How to prepare no-sugar-crash cakes

Valerie O’Connor happens upon a handy, sugar-free cake by accident and offers a few more options besides. 

OVER the last few weeks it’s been hard to avoid the hushed mumblings of gossip-like chatter everywhere you go.

“It’s in everything,” people utter, with shocked tones in their voices “the cereal, the bread, even the mayonnaise.” The word on everyones lips is not some brain-washing drug from the government, just sugar, of course.

After Dr Eva Orsmond’s exposé (was it really so shocking?) the fear is palpable, almost enough to make you reach for a double chocolate fudge ice cream sundae. 

There has been a plethora of books in recent years, garnering a hefty and well toned following of people stocking up on agave syrups, coconut blossom sugar, brown rice syrup, and all manner of pricey sugar replacements.

These sugars are then combined with deliciously expensive ingredients like medjool dates and endless nuts to make dense and odd-looking sweet-ish things that take ages and remind you some kind of a vegan mountain retreat where self-denial is the most interesting thing you can do with yourself.

Yes if kids eat sweets all the time their teeth will rot, if you drink endless pints and eat mars bars every day you will probably be overweight. 

Did we really need a shocking TV programme to tell us that? It makes me want to drink a lot of red wine, (also high in sugar it seems), but also great to help you digest a good meal.

As a mother of two now very tall boys, they loved to eat the sweet bakes I made on a regular basis and they did they get a little bigger than was healthy.

So I cut down on the cookies and the brownies, and now when I feel like getting them a treat in the supermarket aisle, I don’t, and that’s the treat. Boring and responsible, I know. 

I still bake all the time and have replaced refined sugar with honey or maple syrup in flapjacks and brownies.

These recipes are made from pretty normal ingredients that won’t have to be bought online or cost you a fortune — oh they’re gluten free too as a bonus.

Chocolate Beetroot Brownies

The addition of beetroot makes a moist brownie that you won’t even care is gluten-free. Like many cakes baked with nut flours and veg this is a cake that’s actually nutritious — so it’s better for you to eat it than not. I cook the beetroot by dry-roasting it in a tray for two hours while the oven is on with other things. When its cool, peel the skin off with a knife.


200g/8oz dark chocolate — min 70% cocoa solids 100g/4oz butter or coconut oil 2 medium sized cooked beetroot, you can use the vacum-packed ones from the shops but make sure they have no vinegar 2 eggs 1 tsp vanilla extract 100ml/4oz pure maple syrup 150g/6oz ground almonds Preheat oven to 170C/340F. Line a small baking tin, about 20cm x 10cm with foil.


1. Break up the chocolate and put it in a thick-bottomed pot with the butter, heat gently until it’s all melted, stir gently while melting. 2. Add the vanilla and leave to cool slightly, slowly stir in the maple syrup. 3. Blitz the cooked beets in a blender and add to the mix. 4. Beat the eggs in one by one, sprinkle on the ground almonds and stir in until well combined. 5. Pour the mix into the prepared tin and bake for 25-30 minutes until slightly risen. 6. Take out from the oven and leave to set until almost completely cold, cut gently and devour with cream, ice cream, or créme fraiche, and a few raspberries.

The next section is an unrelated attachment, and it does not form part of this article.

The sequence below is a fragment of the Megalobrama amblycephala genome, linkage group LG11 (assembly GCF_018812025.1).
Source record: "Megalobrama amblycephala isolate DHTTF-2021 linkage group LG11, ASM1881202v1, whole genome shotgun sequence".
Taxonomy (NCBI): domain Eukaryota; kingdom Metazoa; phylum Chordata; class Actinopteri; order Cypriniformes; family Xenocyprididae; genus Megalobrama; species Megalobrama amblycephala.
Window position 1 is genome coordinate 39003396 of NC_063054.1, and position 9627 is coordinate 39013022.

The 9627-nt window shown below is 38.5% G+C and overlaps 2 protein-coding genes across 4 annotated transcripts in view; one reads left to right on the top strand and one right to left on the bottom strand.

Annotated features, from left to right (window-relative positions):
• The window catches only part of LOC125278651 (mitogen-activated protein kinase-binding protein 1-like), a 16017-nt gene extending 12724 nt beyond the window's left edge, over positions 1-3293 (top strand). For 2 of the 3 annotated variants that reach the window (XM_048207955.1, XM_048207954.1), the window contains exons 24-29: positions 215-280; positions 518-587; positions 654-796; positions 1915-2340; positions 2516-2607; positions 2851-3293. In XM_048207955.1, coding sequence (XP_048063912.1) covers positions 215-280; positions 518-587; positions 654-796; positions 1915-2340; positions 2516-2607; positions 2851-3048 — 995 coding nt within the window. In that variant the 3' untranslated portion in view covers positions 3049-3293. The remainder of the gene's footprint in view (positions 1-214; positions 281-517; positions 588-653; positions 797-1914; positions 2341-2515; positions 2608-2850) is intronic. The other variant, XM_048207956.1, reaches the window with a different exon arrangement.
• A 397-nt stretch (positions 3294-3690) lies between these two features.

Yogurt Cake

I made this up one night after giving a class in yogurt-making where I arrived home with lots of extra yogurt and a bag of defrosted frozen berries. I made the coulis quickly, just melt the fruit and slowly bring to the boil, add the honey and reduce slightly. It also keeps in a jar in the fridge for ages. This is a little bit cheesecake, a little bit sponge but is made without sugar or any kind of grain, so it’s kind to your gut and really delicious too.


250g/10oz ground almonds 250g/10oz ground coconut 1 cup yogurt 150g/6oz cup honey Zest 1 lemon 3 eggs 120g/5oz melted butter 200g fresh or frozen mixed forest fruits/berries 3 tblsp honey To make the coulis simply heat both ingredients in a pot and bring to a simmer, allow the fruit to cook for five minutes and remove from the heat. 

Make this well enough in advance so it’s fully cooled before you pour in on the cake mixture. Preheat the oven to 170C/340g. Grease and line the bottom of a 26cm springform tin.

1. Combine everything but the coulis in a large bowl and mix well.

2. Pour into a prepared tin and drizzle on the coulis, swirl it around with a cocktail stick.

3. Bake for 50-55 minutes. remove from the oven and leave it to cool fully before cutting, this cake keeps well for four to five days.


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